Mironov and the Party of Life
Sergei Mironov was not just some ambitious politician. In the 1990s he and Vladimir Putin worked in the city administration of St Petersburg. The two men became friends and continued to support one another after Putin left for Moscow. In 1999 Mironov was part of the initiative group which first nominated Putin for President and in 2000 he ran Putin’s campaign in St Petersburg. Mironov had proven himself a trusted friend and in 2001 the new President nominated him to head the Federation Council, the upper house of the legislature. Mironov was approved unanimously, becoming the third highest-ranking politician in the country.
Having reached high office Mironov did what so many powerful Russian politicians do: he formed a political party to support his career. This was the purpose for which the Russian Party of Life was founded in 2002. The RPL stood for a united society, free markets instead of kleptocracy, market regulations to protect the rights of people, and that the “social hierarchy that emerged from the ferment of the 1990s should coincide with the hierarchy of responsibility for the country.” In short it sought to ameliorate the problems of capitalism, not to eliminate them.
These three parties came together in 2006 thanks to guidance from the Presidential Administration. On 28 October the Pensioners and the Party of Life, neither of which had significant accomplishments, dissolved themselves and became members of Rodina. At the same time Rodina was reconstituted as Spravedlivaya Rossiya (SR, translated as either “A Just Russia” or “Fair Russia”) and the leaders of the 3 parties became co-chairs of SR.
A Just Russia’s initial goals were: to (re)create a social welfare system funded by energy royalties, to strengthen and unify the country in the wake of the Stormy 90s, and to advance market reforms. It supported the President as a unifying figure and institution while it went into “hard” opposition against United Russia. It would act as the center-left alternative to UR’s center-right position.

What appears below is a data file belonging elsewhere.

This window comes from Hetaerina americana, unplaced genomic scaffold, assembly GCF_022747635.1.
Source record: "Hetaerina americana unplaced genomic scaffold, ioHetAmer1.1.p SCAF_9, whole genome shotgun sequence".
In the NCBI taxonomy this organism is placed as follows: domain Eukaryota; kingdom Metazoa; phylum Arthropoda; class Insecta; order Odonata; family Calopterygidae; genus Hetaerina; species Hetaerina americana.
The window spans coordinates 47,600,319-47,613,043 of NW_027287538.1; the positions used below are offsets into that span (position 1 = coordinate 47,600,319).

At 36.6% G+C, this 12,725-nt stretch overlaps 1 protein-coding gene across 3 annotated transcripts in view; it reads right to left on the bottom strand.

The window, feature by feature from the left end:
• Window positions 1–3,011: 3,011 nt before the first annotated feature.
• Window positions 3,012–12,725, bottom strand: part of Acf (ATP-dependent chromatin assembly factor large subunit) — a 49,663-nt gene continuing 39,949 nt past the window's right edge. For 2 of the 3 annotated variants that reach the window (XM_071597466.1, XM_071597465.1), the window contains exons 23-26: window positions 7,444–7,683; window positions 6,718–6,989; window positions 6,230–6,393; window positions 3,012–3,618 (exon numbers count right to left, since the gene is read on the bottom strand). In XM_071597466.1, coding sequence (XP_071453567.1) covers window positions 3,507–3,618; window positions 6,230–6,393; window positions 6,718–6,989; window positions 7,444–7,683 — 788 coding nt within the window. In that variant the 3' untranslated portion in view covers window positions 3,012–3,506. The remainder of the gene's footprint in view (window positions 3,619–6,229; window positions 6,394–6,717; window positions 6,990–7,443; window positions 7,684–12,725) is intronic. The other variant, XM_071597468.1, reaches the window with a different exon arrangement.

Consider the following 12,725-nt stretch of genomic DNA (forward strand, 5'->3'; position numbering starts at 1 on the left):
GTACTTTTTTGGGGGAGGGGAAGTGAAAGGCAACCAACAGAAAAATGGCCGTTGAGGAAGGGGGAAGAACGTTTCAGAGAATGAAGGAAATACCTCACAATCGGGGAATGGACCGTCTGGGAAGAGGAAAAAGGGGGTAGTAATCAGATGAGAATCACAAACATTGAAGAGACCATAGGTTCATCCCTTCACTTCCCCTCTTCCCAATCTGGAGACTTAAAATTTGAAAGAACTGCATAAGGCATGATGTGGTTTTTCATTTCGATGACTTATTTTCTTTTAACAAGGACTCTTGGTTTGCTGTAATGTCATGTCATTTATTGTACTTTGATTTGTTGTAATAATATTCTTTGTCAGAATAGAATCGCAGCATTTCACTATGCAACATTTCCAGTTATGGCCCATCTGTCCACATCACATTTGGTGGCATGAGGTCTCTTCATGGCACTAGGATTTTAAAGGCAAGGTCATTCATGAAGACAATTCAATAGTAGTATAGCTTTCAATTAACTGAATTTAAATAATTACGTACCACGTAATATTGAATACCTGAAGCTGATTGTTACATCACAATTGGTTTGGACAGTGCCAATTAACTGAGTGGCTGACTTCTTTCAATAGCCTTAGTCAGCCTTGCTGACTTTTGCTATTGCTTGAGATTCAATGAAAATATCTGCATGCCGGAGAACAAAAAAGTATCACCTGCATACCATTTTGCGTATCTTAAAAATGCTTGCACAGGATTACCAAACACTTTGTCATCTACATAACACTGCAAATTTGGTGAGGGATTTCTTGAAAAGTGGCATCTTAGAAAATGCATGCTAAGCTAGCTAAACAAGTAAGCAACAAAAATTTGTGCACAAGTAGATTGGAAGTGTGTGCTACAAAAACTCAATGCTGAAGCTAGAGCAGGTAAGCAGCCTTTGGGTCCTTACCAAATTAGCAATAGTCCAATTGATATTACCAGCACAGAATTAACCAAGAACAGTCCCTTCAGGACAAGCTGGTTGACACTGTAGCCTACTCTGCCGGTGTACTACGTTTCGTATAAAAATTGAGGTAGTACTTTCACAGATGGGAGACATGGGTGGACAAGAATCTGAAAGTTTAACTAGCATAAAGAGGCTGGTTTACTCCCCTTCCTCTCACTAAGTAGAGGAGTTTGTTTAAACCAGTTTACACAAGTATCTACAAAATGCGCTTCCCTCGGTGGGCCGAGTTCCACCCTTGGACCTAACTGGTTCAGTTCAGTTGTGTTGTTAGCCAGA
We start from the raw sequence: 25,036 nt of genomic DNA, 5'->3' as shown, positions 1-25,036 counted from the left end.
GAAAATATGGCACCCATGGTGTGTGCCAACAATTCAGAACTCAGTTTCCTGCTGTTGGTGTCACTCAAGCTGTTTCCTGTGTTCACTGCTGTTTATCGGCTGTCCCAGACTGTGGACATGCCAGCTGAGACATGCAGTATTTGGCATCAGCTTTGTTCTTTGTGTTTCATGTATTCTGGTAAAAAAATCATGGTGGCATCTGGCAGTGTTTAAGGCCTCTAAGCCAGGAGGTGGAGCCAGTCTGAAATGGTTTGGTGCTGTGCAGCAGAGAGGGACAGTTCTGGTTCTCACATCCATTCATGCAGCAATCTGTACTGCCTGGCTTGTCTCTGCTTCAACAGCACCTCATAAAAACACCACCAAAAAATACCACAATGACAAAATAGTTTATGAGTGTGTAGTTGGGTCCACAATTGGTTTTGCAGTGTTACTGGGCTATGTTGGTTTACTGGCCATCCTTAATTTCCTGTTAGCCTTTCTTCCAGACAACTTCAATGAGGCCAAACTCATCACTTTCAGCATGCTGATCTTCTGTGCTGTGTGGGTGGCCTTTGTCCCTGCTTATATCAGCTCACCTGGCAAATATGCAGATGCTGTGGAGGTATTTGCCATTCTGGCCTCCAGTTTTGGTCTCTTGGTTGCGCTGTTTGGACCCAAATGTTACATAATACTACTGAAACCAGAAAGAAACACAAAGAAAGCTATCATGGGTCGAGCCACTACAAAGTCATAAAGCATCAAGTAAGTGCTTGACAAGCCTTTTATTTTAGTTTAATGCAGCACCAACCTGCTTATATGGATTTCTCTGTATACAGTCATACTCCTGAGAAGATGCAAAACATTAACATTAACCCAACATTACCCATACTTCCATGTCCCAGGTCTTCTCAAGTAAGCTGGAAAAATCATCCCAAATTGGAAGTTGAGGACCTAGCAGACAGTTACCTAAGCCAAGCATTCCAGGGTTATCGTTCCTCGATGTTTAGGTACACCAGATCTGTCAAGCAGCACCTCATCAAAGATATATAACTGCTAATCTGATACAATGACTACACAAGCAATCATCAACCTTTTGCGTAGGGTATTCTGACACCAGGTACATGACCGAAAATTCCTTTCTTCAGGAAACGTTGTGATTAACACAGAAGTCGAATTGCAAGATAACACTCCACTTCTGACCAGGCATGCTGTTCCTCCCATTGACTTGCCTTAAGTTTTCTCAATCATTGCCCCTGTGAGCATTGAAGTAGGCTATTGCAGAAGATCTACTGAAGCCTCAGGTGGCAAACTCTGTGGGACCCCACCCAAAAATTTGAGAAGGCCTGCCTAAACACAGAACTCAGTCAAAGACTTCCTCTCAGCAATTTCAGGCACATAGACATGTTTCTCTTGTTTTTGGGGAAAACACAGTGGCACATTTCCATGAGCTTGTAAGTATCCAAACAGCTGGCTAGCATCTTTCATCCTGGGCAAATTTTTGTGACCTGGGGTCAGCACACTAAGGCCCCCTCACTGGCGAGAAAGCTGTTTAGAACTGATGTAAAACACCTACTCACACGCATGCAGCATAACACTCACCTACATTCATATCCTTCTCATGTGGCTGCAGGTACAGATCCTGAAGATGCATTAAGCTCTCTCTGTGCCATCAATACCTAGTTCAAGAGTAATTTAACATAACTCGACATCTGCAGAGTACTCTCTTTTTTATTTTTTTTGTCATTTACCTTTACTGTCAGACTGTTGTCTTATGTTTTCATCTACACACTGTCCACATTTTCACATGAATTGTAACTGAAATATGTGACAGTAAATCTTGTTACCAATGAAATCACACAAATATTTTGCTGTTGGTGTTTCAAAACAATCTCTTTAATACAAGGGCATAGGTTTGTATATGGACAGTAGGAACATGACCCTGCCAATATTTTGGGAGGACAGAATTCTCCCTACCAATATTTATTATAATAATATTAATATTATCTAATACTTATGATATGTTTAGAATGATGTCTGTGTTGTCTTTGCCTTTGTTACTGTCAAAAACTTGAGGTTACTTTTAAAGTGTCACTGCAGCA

Mergers and Acquisitions
A Just Russia expanded rapidly in the first years of its existence. The People’s Party, created by independent deputies of the 3rd Duma, joined the SRs on 14 April 2007. On 12 May the Socialist United Party of Russia, a former member of the Rodina bloc, merged into SR. The SRs were joined by the Entrepreneurship Development Party and the Party of Constitutional Democrats (“Cadets”) later that year.
In the 2007 election the SRs appealed to voters who opposed the government and the communists alike. A Just Russia’s combination of forces cleared the 7% threshold in December’s election and sent 38 deputies to the Duma.
Capturing the Protest Vote
I think that it is better for this electorate, which is opposed, as you put it, against all types of administration, it is better that it will be attracted to you than it will be attracted to destructive forces.Vladislav Surkov, transcribed by Russian Party of Life.
After being elected President in 2008 Dimitri Medvedev appointed Putin as Prime Minister and the SRs filled the role of loyal opposition. The party supported the liberal-leaning president with his plans to diversify and modernize the economy. The conservative former president, however, became a legitimate target of criticism as the head of government.
The global economic crisis hit Russia late in 2008 and the government rushed to shore up banks and other financial institutions with hundreds of billions of rubles in loans. The SRs criticized Putin’s anti-crisis measures and the budgets he tabled in 2009 and 2010. SR was fulfilling its purpose of opposing the party of government and United Russia members were not pleased.
In 2011, ahead of the Duma elections, the UR faction in the St Petersburg legislature moved to recall Mironov. He sat in the Federation Council as a representative of St Petersburg and his recall meant that he could no longer serve as Chairman of the Council. Instead he parachuted into a Duma seat vacated by an SR deputy. When the votes were tallied on 4 December SR had made major gains: the party rose from 7% to 13% of the vote share and from 38 to 64 seats in the Duma.